The Problem with Forever by Jennifer L. Armentrout
My rating: 4 of 5 stars
Publication Date: May 17th, 2016
Publisher: Harlequin Teen
Point of View: 1st Person & Feminine
Recommended Age: 14+
Pacing: Very slow
Genres & Themes: Young Adult, High School, Romance, Contemporary, Family, Abuse, Child Neglect, Long-term Effect
For some people, silence is a weapon. For Mallory “Mouse” Dodge, it’s a shield. Growing up, she learned that the best way to survive was to say nothing. And even though it’s been four years since her nightmare ended, she’s beginning to worry that the fear that holds her back will last a lifetime.
Now, after years of homeschooling with loving adoptive parents, Mallory must face a new milestone—spending her senior year at public high school. But of all the terrifying and exhilarating scenarios she’s imagined, there’s one she never dreamed of—that she’d run into Rider Stark, the friend and protector she hasn’t seen since childhood, on her very first day.
I was only three chapters in when I had this strong feeling that I would never forget this story.
And now that I finished it, I can confirm that this is one of the twenty most memorable love stories I have read.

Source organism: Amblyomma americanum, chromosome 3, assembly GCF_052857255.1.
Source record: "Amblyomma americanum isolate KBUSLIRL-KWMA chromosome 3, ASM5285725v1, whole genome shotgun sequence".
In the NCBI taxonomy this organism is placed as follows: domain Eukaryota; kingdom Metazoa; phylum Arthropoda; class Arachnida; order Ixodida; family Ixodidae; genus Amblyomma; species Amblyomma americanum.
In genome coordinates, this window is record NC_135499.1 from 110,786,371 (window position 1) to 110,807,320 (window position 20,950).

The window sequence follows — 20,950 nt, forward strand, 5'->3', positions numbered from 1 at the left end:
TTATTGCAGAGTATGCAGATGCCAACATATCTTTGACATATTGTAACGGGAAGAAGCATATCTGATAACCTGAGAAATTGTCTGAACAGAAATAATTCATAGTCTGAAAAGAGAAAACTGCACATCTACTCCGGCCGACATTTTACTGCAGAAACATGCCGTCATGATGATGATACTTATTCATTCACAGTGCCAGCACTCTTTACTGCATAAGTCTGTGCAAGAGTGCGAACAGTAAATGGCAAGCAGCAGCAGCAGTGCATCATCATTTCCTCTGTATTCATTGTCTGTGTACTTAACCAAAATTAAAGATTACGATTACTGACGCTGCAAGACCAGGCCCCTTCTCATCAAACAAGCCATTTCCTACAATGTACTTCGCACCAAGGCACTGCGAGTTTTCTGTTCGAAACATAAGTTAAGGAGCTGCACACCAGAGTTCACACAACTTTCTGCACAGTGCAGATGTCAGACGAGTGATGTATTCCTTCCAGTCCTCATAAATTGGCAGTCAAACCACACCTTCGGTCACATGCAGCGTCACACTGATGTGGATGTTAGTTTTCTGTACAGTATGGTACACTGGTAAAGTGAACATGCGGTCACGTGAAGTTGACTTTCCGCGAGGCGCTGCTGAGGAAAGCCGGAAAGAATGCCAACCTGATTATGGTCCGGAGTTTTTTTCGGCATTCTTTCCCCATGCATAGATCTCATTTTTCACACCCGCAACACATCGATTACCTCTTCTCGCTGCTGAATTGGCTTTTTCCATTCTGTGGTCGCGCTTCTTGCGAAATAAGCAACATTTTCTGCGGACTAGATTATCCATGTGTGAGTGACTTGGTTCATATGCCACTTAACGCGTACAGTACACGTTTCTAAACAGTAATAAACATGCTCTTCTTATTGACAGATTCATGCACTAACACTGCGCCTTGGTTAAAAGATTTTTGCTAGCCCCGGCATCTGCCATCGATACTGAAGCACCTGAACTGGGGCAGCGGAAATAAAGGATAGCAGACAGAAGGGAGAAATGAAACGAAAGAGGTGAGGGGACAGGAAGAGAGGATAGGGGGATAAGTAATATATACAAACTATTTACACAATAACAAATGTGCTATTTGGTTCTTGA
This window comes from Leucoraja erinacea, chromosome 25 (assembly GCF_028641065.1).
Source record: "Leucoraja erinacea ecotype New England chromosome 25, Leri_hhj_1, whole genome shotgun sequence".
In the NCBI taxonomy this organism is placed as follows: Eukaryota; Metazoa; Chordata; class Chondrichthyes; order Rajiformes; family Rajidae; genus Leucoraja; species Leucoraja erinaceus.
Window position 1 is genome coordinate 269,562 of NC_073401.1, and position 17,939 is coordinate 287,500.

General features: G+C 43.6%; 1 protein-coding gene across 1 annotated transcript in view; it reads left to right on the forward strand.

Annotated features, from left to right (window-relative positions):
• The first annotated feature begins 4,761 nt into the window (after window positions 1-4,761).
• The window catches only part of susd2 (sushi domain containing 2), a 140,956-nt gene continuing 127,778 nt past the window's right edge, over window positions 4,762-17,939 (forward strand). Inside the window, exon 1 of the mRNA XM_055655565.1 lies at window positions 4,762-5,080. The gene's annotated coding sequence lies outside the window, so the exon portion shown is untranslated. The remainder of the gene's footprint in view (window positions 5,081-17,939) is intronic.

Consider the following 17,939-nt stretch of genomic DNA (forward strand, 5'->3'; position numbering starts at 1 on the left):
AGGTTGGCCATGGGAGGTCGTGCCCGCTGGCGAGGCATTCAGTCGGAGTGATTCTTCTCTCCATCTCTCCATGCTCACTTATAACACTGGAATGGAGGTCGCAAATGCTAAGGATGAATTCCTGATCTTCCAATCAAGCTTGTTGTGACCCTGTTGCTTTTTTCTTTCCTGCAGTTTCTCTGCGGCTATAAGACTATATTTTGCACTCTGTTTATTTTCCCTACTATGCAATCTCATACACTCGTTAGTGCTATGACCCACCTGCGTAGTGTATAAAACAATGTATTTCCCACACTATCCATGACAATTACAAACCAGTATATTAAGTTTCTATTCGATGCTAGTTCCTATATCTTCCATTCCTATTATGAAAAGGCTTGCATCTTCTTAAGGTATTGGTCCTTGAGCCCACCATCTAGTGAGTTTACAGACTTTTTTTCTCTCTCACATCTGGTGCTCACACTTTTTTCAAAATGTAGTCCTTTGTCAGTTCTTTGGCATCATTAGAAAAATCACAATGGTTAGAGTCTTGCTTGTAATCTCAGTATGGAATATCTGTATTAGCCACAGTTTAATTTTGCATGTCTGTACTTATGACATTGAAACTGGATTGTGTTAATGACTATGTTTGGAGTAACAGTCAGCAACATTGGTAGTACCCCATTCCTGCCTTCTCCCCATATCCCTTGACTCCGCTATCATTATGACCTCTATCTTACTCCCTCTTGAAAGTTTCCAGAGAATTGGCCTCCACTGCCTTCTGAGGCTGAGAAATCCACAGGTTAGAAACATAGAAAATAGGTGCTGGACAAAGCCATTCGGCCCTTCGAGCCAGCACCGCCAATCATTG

It took me close to twelve hours to finish this book, but I don’t regret any minute I spent reading this emotional story. Maybe I could have read two novels in that amount of time, but The Problem with Forever touched my heart so deeply I’m sure I’ll be rereading it again in a couple of years.
It’s magnificent. The love story, although wonderful and dream-worthy, is not even the best thing about this book.
Mallory is the star. Her characterization is outstanding and her character development admirable. The entire story is extremely well-written and convincing, but Mallory – also known as ”Mouse” – will make any reader feel for her.
I couldn’t stop thinking about her. It’s not even some type of girl crush. She’s the type of character so beautiful we’re afraid to expose them to the world, because we don’t want them to be tainted. We want to conserve them as pure as they initially are.
I didn’t want to stop reading this book, because I didn’t want to leave Mallory. She has so much to deal with I felt like by keeping on reading, I was somehow there for her. She actually unconsciously makes the readers feel like their presence alone can help her.
It’s incredible. I rarely feel this way about characters.
When we first start reading this book, we may think that there will be insta-love or insta-lust, but the author steers clear of those. Mallory and Rider have a connection because they grew up together and have been there for one another for a long period of time. But now, as they’re facing each other four years after being separated, they want to reconnect, to relearn everything about one another.
It’s so sweet. Since it deals with long-term effects of child neglect and abuse, interested readers have to imagine there will be drama. And tears. And harrowing scenes.
But in the end, when I turned the last page and I looked back at my reading time, I couldn’t help but realize how fascinated by the story I was.
It’s not perfect, but it’s perfectly imperfect.